How To Eliminate Heartburn With Your Diet

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Heartburn is something anyone can get, although some may suffer from it more often than others. You may not realize that what you’re eating and drinking may actually be the cause of your heartburn, and a simple change to your diet may eliminate this issue. If you suffer from heartburn, read on for some helpful tips.

It’s called heartburn because of where the pain is often felt, but it really has no connection to the heart. Also called acid reflux, heartburn is described as a burning discomfort in the chest area or upper abdomen. Caused by stomach acids that push up through the lower esophageal sphincter or LES (the valve between the stomach and esophagus), heartburn affects nearly one out of five adults and is a common complaint of pregnant women.

People who smoke, have stomach abnormalities, are obese, eat too much, or eat right before lying down are more prone to acid reflux, but there are also foods and drinks that relax the lower esophageal sphincter, triggering the unpleasant burning symptoms.

If you suffer from frequent heartburn, read on to find out which foods and drinks you should avoid as well as which foods are helpful for treating the condition.

Drink Offenders

Your favorite drinks may make the list of beverages to avoid in your quest to end heartburn: beer, wine, soda, coffee, tea, and citrus juices. Combining one of these drinks with a big meal or drinking them on an empty stomach sets you up for acid reflux.

Why these beverages? Alcohol relaxes and opens the LES, allowing acid to creep up the esophagus. Drinking multiple cups of caffeinated beverages like coffee, tea, and soda may lead to heartburn because caffeine also works to relax the LES. Carbonated beverages like soda make your stomach balloon up, putting extra pressure on the LES and increasing the likelihood of acid reflux. Citrus juice is already acidic, making the problem of heartburn worse.

Food Offenders

As hard as it may be, you may need to say goodbye to chocolate if you’re prone to heartburn. Chocolate not only contains caffeine, which relaxes the LES, but the yummy stuff also works to open the valve allowing acid to back up. When you enjoy spicy foods like Mexican, hot sauce, pepper, and chilies don’t be surprised if you experience heartburn soon after. You may want to ask for mild seasonings or you may regret it later.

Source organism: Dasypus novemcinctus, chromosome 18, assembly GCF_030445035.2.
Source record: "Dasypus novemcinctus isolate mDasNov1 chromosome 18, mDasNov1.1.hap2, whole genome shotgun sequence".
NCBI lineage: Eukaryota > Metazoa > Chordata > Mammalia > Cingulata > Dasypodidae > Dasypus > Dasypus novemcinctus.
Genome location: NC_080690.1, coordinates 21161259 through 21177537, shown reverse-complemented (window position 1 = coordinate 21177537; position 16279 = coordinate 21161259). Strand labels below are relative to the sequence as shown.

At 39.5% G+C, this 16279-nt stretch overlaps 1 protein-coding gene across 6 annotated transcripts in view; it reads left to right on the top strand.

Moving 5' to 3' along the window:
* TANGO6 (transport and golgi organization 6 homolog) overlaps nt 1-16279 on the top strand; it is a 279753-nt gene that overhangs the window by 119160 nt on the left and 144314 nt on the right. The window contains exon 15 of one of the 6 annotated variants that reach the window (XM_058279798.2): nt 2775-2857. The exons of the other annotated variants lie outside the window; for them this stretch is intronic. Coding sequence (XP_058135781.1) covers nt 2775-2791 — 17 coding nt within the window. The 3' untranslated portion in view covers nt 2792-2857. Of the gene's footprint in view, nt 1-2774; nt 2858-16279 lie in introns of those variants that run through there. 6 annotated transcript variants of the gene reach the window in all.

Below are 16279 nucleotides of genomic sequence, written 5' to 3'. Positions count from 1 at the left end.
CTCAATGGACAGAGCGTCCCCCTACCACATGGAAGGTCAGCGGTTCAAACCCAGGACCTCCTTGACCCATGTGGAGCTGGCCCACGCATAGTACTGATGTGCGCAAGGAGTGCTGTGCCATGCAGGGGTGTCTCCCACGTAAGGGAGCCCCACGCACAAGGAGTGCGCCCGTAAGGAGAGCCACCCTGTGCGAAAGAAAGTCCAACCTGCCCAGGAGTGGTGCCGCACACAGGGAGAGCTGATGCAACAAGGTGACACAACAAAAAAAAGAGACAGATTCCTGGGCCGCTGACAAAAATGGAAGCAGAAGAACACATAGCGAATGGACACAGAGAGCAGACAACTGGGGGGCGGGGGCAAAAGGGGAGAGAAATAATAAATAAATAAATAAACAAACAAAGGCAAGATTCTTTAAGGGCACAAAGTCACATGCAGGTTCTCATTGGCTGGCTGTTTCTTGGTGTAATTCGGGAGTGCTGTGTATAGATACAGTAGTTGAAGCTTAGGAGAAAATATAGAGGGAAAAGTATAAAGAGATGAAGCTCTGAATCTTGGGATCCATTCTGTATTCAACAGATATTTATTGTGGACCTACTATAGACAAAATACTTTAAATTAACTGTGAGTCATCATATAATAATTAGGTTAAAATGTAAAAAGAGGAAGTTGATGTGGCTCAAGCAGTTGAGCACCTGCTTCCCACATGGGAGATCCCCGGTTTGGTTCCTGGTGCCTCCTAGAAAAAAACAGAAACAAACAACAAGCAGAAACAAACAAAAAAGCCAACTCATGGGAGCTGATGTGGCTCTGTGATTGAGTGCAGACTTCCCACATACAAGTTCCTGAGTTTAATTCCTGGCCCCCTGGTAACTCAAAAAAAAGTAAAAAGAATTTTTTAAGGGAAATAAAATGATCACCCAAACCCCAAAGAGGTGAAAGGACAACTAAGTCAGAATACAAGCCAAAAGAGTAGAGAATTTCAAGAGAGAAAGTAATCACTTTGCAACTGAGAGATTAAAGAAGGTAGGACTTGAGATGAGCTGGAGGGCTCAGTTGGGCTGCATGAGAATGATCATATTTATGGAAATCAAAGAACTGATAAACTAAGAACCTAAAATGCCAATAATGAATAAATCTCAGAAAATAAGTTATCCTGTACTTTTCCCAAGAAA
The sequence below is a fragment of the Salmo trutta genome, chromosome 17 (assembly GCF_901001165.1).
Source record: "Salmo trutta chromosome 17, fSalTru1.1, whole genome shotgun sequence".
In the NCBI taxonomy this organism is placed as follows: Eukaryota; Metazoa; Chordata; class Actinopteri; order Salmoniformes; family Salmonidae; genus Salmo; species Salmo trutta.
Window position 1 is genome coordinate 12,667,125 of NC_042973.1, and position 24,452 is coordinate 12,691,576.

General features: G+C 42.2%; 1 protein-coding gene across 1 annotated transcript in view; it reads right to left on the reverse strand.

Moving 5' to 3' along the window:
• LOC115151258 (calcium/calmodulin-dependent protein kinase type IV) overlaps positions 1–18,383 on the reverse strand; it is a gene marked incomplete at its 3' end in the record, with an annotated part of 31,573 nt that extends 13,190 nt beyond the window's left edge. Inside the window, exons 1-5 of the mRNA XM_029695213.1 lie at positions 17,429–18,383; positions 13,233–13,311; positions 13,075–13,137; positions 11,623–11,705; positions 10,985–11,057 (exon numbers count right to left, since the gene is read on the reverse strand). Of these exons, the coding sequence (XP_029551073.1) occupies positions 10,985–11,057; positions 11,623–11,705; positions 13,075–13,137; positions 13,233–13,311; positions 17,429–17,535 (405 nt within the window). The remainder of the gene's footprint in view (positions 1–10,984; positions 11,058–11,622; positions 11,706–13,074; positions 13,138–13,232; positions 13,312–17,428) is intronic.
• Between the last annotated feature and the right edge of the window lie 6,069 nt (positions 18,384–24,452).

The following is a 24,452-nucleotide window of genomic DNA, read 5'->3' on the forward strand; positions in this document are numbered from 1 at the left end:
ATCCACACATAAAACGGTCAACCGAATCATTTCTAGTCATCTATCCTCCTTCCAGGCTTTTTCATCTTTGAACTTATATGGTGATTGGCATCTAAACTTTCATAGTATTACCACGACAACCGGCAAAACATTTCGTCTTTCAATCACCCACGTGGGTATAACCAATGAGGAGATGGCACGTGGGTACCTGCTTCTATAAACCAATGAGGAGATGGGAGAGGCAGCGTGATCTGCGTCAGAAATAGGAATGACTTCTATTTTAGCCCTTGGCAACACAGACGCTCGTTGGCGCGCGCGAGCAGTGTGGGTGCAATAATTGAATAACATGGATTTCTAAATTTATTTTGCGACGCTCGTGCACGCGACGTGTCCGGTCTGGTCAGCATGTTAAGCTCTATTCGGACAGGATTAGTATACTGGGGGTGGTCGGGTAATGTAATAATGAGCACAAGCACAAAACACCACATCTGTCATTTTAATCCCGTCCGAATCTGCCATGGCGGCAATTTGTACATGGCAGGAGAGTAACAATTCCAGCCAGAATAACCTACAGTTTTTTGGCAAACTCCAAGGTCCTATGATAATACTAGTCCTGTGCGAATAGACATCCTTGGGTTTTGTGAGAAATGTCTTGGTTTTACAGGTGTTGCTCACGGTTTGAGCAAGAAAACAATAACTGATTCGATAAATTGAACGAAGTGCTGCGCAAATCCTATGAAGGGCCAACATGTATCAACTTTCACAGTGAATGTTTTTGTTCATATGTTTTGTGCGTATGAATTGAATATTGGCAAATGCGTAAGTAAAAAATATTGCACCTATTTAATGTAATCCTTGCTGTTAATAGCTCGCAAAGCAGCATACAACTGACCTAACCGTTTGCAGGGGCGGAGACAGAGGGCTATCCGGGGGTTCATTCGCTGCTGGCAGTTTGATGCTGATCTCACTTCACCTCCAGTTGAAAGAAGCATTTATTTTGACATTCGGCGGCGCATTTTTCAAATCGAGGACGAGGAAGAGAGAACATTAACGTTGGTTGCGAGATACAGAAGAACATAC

Like citrus fruits, tomatoes are highly acidic and are known to exacerbate acid reflux. Pair tomatoes with two other heartburn offenders—garlic and onion—and you’ve got a recipe for heartburn. Unfortunately, this may describe your favorite Italian dishes.

High-fat foods like nuts, cheese, steak, fried foods, and avocados may go down easy, but cause unpleasant side effects later. Fat slows the rate of digestion and therefore stays longer in your stomach. The more pressure in your stomach, the greater the pressure on the LES and the higher your chances of acid reflux.

And while peppermint has the reputation for soothing your stomach and freshening your breath, it’s actually a heartburn trigger for many people, so you may want to skip the gum or breath mint after a big meal.

Best Defenders

Just as there are foods and drinks that worsen heartburn, there are those that help relieve the pain and discomfort. Before resorting to medication, you may want to try one of the best-known home remedies.

The first remedy involves saliva. The trick is to chew or suck on something that increases the amount of saliva your mouth produces. Swallowing saliva helps neutralize the stomach acid that’s backing up in your esophagus. Try sucking on sour candies or chewing gum (just not mint or peppermint-flavored).

Ginger root powder has also been known for centuries to relieve gastrointestinal discomfort. Sip on ginger tea or take a ginger supplement after a big meal as a preventative measure or when you feel the beginning stages of heartburn.

NOTE: If you experience heartburn more than twice a week even after changing your diet and lifestyle, you may have acid reflux disease. Other symptoms besides heartburn include abdominal pain, dry cough, chest pain, a sour taste in your mouth, and difficulty swallowing.

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